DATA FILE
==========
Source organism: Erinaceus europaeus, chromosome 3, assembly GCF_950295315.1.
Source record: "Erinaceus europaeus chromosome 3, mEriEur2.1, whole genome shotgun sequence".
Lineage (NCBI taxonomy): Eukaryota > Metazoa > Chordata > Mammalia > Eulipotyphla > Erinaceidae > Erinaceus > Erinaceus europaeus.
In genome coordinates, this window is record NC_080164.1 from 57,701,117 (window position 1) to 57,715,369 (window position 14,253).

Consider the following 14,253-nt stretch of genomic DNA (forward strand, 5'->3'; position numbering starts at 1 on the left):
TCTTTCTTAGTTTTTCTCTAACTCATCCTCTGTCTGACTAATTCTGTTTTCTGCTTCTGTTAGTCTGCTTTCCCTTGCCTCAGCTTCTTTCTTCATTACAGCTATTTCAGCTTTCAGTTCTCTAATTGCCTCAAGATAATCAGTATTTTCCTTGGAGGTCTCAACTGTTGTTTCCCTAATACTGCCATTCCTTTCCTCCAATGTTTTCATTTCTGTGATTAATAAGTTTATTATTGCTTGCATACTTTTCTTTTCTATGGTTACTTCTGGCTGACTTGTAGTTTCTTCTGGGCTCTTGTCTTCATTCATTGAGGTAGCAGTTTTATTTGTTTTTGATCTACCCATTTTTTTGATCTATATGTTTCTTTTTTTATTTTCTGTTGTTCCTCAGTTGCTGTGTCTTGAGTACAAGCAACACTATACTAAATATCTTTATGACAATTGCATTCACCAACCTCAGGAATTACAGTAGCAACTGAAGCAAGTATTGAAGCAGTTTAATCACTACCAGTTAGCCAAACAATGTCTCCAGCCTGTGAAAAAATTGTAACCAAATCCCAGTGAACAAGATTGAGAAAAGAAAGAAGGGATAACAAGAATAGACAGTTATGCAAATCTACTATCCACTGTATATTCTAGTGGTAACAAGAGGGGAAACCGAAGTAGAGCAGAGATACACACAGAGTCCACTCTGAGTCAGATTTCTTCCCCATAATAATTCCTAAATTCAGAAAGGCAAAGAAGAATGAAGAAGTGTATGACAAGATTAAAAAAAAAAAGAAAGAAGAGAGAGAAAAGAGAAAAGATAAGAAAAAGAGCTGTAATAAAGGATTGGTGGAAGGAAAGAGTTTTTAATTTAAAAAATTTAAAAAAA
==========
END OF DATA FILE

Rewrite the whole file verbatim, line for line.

Source organism: Erinaceus europaeus, chromosome 3, assembly GCF_950295315.1.
Source record: "Erinaceus europaeus chromosome 3, mEriEur2.1, whole genome shotgun sequence".
Lineage (NCBI taxonomy): Eukaryota > Metazoa > Chordata > Mammalia > Eulipotyphla > Erinaceidae > Erinaceus > Erinaceus europaeus.
In genome coordinates, this window is record NC_080164.1 from 57,701,117 (window position 1) to 57,715,369 (window position 14,253).

Consider the following 14,253-nt stretch of genomic DNA (forward strand, 5'->3'; position numbering starts at 1 on the left):
TCTTTCTTAGTTTTTCTCTAACTCATCCTCTGTCTGACTAATTCTGTTTTCTGCTTCTGTTAGTCTGCTTTCCCTTGCCTCAGCTTCTTTCTTCATTACAGCTATTTCAGCTTTCAGTTCTCTAATTGCCTCAAGATAATCAGTATTTTCCTTGGAGGTCTCAACTGTTGTTTCCCTAATACTGCCATTCCTTTCCTCCAATGTTTTCATTTCTGTGATTAATAAGTTTATTATTGCTTGCATACTTTTCTTTTCTATGGTTACTTCTGGCTGACTTGTAGTTTCTTCTGGGCTCTTGTCTTCATTCATTGAGGTAGCAGTTTTATTTGTTTTTGATCTACCCATTTTTTTGATCTATATGTTTCTTTTTTTATTTTCTGTTGTTCCTCAGTTGCTGTGTCTTGAGTACAAGCAACACTATACTAAATATCTTTATGACAATTGCATTCACCAACCTCAGGAATTACAGTAGCAACTGAAGCAAGTATTGAAGCAGTTTAATCACTACCAGTTAGCCAAACAATGTCTCCAGCCTGTGAAAAAATTGTAACCAAATCCCAGTGAACAAGATTGAGAAAAGAAAGAAGGGATAACAAGAATAGACAGTTATGCAAATCTACTATCCACTGTATATTCTAGTGGTAACAAGAGGGGAAACCGAAGTAGAGCAGAGATACACACAGAGTCCACTCTGAGTCAGATTTCTTCCCCATAATAATTCCTAAATTCAGAAAGGCAAAGAAGAATGAAGAAGTGTATGACAAGATTAAAAAAAAAAAGAAAGAAGAGAGAGAAAAGAGAAAAGATAAGAAAAAGAGCTGTAATAAAGGATTGGTGGAAGGAAAGAGTTTTTAATTTAAAAAATTTAAAAAAA